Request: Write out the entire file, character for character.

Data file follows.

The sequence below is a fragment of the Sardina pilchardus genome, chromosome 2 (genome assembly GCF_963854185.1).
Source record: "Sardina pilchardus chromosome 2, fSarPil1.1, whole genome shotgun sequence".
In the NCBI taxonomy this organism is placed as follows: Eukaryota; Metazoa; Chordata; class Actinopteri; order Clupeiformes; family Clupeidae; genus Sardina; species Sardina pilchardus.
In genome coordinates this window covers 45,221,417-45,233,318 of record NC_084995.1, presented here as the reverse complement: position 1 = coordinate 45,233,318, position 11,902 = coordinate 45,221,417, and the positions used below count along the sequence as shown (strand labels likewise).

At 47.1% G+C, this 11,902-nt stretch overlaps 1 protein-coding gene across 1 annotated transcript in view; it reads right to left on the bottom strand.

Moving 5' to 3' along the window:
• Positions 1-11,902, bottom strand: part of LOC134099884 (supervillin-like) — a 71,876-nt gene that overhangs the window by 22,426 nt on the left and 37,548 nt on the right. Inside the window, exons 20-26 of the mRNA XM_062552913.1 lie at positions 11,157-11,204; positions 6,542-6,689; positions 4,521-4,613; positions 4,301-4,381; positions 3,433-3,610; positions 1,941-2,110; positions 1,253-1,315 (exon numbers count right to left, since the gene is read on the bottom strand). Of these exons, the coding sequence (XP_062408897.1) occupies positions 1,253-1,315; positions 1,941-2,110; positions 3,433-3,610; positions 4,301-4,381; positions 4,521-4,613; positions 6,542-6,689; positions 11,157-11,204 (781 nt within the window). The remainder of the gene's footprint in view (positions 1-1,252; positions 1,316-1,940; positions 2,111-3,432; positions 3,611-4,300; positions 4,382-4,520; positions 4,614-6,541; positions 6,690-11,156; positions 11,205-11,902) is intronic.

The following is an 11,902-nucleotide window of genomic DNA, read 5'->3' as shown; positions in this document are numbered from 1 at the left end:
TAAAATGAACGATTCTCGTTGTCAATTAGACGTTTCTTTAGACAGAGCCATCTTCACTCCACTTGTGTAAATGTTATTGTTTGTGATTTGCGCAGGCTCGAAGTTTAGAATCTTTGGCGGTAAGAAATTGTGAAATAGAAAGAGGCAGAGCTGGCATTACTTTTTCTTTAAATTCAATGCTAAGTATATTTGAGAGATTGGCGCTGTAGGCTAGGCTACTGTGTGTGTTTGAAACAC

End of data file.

The sequence below is a fragment of the Sardina pilchardus genome, chromosome 2 (genome assembly GCF_963854185.1).
Source record: "Sardina pilchardus chromosome 2, fSarPil1.1, whole genome shotgun sequence".
In the NCBI taxonomy this organism is placed as follows: Eukaryota; Metazoa; Chordata; class Actinopteri; order Clupeiformes; family Clupeidae; genus Sardina; species Sardina pilchardus.
In genome coordinates this window covers 45,221,417-45,233,318 of record NC_084995.1, presented here as the reverse complement: position 1 = coordinate 45,233,318, position 11,902 = coordinate 45,221,417, and the positions used below count along the sequence as shown (strand labels likewise).

At 47.1% G+C, this 11,902-nt stretch overlaps 1 protein-coding gene across 1 annotated transcript in view; it reads right to left on the bottom strand.

Moving 5' to 3' along the window:
• Positions 1-11,902, bottom strand: part of LOC134099884 (supervillin-like) — a 71,876-nt gene that overhangs the window by 22,426 nt on the left and 37,548 nt on the right. Inside the window, exons 20-26 of the mRNA XM_062552913.1 lie at positions 11,157-11,204; positions 6,542-6,689; positions 4,521-4,613; positions 4,301-4,381; positions 3,433-3,610; positions 1,941-2,110; positions 1,253-1,315 (exon numbers count right to left, since the gene is read on the bottom strand). Of these exons, the coding sequence (XP_062408897.1) occupies positions 1,253-1,315; positions 1,941-2,110; positions 3,433-3,610; positions 4,301-4,381; positions 4,521-4,613; positions 6,542-6,689; positions 11,157-11,204 (781 nt within the window). The remainder of the gene's footprint in view (positions 1-1,252; positions 1,316-1,940; positions 2,111-3,432; positions 3,611-4,300; positions 4,382-4,520; positions 4,614-6,541; positions 6,690-11,156; positions 11,205-11,902) is intronic.

The following is an 11,902-nucleotide window of genomic DNA, read 5'->3' as shown; positions in this document are numbered from 1 at the left end:
TAAAATGAACGATTCTCGTTGTCAATTAGACGTTTCTTTAGACAGAGCCATCTTCACTCCACTTGTGTAAATGTTATTGTTTGTGATTTGCGCAGGCTCGAAGTTTAGAATCTTTGGCGGTAAGAAATTGTGAAATAGAAAGAGGCAGAGCTGGCATTACTTTTTCTTTAAATTCAATGCTAAGTATATTTGAGAGATTGGCGCTGTAGGCTAGGCTACTGTGTGTGTTTGAAACAC